Jamal Murray, DEN vs. POR ($6,400): Murray comes at a slightly better price than C.J. McCollum, and after watching McCollum post his worst scoring total since returning to full health in April, I can't see rostering him when Murray is available at this price. Murray's 23-point, eight assist outing in Game 1 is a shift in the right direction for Denver's floor general, as his numbers against San Antonio in the first round were more volatile than a David Fizdale starting five. An evening at high altitude should give Denver the upper hand again, and the Murray-Jokic connection should continue.
Rodney Hood, POR at DEN ($3,100): As promised, Hood is my guard option at the lower price. It appears the Blazers have gradually recognized the value of Hood when he's hot, and he indeed demonstrated some pop in Game 1, going 3-for-4 from long range. I think it's a bit of a toss-up here between Hood and Evan Turner ($3,100) as to who will yield the higher total, but Hood has the edge in minutes, and if you're gunning for the four elites mentioned above, I think he's one of the safer bets at this level.
Paul Millsap, DEN vs. POR ($5,200): I don't often give Millsap his due, but I think Enes Kanter's shoulder struggles and a ho-hum night from Portland's frontcourt offered Millsap some additional opportunity inside in Game 1, and I don't see that injury going away anytime soon. It's miraculous that Kanter is even suiting up with a separated shoulder, and while it's unfortunate that Portland can't field a healthy center outside of Zach Collins, it's good news for Denver's frontcourt. Jokic is the unquestioned star of the team inside, but Millsap is a high-percentage shooter who could yield value-beating totals in the 5k range.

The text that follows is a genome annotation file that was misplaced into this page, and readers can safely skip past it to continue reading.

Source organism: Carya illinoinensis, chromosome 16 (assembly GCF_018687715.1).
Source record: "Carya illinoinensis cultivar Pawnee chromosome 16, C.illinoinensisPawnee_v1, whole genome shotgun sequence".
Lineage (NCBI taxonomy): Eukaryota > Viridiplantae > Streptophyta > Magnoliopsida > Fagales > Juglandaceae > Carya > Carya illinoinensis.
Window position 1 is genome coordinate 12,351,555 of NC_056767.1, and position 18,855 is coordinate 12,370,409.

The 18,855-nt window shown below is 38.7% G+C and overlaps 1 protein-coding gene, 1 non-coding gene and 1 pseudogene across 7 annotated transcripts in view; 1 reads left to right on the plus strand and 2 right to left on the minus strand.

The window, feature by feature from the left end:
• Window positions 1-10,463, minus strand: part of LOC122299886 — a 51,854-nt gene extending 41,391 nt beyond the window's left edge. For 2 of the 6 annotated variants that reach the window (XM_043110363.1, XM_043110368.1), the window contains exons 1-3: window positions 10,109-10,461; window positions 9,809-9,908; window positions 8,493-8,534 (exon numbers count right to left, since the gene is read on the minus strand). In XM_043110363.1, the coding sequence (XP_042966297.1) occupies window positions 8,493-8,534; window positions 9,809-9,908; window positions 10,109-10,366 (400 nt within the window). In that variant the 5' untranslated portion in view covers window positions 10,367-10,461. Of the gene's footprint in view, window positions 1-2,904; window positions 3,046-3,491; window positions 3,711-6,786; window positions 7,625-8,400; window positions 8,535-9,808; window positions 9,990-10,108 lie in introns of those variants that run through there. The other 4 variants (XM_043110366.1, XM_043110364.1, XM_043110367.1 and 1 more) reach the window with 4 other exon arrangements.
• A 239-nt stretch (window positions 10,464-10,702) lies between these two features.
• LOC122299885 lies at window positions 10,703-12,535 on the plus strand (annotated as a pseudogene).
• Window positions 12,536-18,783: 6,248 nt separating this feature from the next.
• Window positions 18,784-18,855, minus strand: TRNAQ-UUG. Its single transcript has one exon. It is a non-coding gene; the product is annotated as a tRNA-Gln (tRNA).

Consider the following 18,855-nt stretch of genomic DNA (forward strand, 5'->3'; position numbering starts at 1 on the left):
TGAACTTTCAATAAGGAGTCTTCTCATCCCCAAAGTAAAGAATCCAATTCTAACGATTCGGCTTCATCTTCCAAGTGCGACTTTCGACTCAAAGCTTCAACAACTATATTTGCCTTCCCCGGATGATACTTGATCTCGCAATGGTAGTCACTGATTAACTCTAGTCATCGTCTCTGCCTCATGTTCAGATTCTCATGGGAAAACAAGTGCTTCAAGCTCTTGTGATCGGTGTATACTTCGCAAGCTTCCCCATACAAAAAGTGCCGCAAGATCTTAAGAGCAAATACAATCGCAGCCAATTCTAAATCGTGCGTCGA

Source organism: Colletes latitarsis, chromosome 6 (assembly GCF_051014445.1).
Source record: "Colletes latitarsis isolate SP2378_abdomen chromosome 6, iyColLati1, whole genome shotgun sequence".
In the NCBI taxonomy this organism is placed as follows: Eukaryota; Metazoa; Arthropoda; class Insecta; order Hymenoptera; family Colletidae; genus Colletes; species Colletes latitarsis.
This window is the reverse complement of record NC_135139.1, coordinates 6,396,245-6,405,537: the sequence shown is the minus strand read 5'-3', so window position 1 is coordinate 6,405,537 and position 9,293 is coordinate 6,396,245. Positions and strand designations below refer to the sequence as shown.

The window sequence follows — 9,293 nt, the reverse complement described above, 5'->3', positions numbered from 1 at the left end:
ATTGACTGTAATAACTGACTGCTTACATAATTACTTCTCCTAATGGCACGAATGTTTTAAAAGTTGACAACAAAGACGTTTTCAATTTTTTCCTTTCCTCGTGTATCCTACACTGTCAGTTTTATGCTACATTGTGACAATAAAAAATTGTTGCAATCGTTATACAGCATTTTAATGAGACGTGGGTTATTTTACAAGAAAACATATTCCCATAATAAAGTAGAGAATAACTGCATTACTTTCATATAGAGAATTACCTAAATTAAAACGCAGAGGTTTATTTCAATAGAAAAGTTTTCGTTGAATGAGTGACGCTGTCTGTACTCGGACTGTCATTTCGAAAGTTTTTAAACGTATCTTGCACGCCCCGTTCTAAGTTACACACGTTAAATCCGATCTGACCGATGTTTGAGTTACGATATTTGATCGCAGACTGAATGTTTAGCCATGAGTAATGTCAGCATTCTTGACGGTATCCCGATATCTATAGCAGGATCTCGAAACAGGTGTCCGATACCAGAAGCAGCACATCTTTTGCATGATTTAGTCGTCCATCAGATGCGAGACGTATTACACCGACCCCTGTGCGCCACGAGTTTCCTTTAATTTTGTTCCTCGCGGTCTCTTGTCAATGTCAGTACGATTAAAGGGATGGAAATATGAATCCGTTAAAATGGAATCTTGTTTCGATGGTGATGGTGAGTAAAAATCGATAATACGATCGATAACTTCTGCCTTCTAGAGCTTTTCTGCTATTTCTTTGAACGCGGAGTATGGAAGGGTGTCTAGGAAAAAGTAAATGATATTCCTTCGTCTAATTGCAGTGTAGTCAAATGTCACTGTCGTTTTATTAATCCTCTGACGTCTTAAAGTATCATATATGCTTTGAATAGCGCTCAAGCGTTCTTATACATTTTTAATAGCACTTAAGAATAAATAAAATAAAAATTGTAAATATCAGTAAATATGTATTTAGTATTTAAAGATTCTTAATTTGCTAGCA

Mason Plumlee, DEN vs. POR ($3,600): In relief, Plumlee also took advantage of Portland's struggles inside and returned to more customary in-season totals. Plumlee was pretty much an afterthought in the series against San Antonio, and there are certainly no guarantees that he'll replicate his 26.5 DKFP outing in Game 1, but his 24 minutes of court time was his best total yet in the postseason. There's little question that he matches up better with Portland, so I think he'll be implemented into the offense with more frequency in this series.
James Ennis III, PHI vs. TOR ($3,400): Ennis has filled in admirably for Mike Scott, and he hasn't been shy. He was game to heave the ball up from just about anywhere in Game 1, and if he can get more of them to fall, he will destroy value at this low price. It's a foregone conclusion that a healthy Embiid will likely steal some rebounds away, but Ennis has shown that he can make a swift impact, especially in transition.
As I said, Joel Embiid is a bit of a mystery at this point. Those who choose to roster him in GPPs will be rewarded if he returns to form, but there's no way I'm going to trust him in a cash lineup. I believe we'll see a glimmer of the old Embiid in Game 2, as the Sixers have little choice but to give him whatever he can handle. With Greg Monroe (ankle) likely out, Boban Marjanovic and Jonah Bolden are all they have under the basket, so he'll get his usual opportunities if he can stay on the court.
I'm not going to endorse anyone beyond Jokic in this section, as guys like Millsap, Plumlee and Siakam have eligibility at this position and are arguably better options than Enes Kanter ($6,000). While he mustered 26 points with that separated shoulder, it's a situation that I can only trust in a GPP format, and I have some trepidation in even doing that for $6k.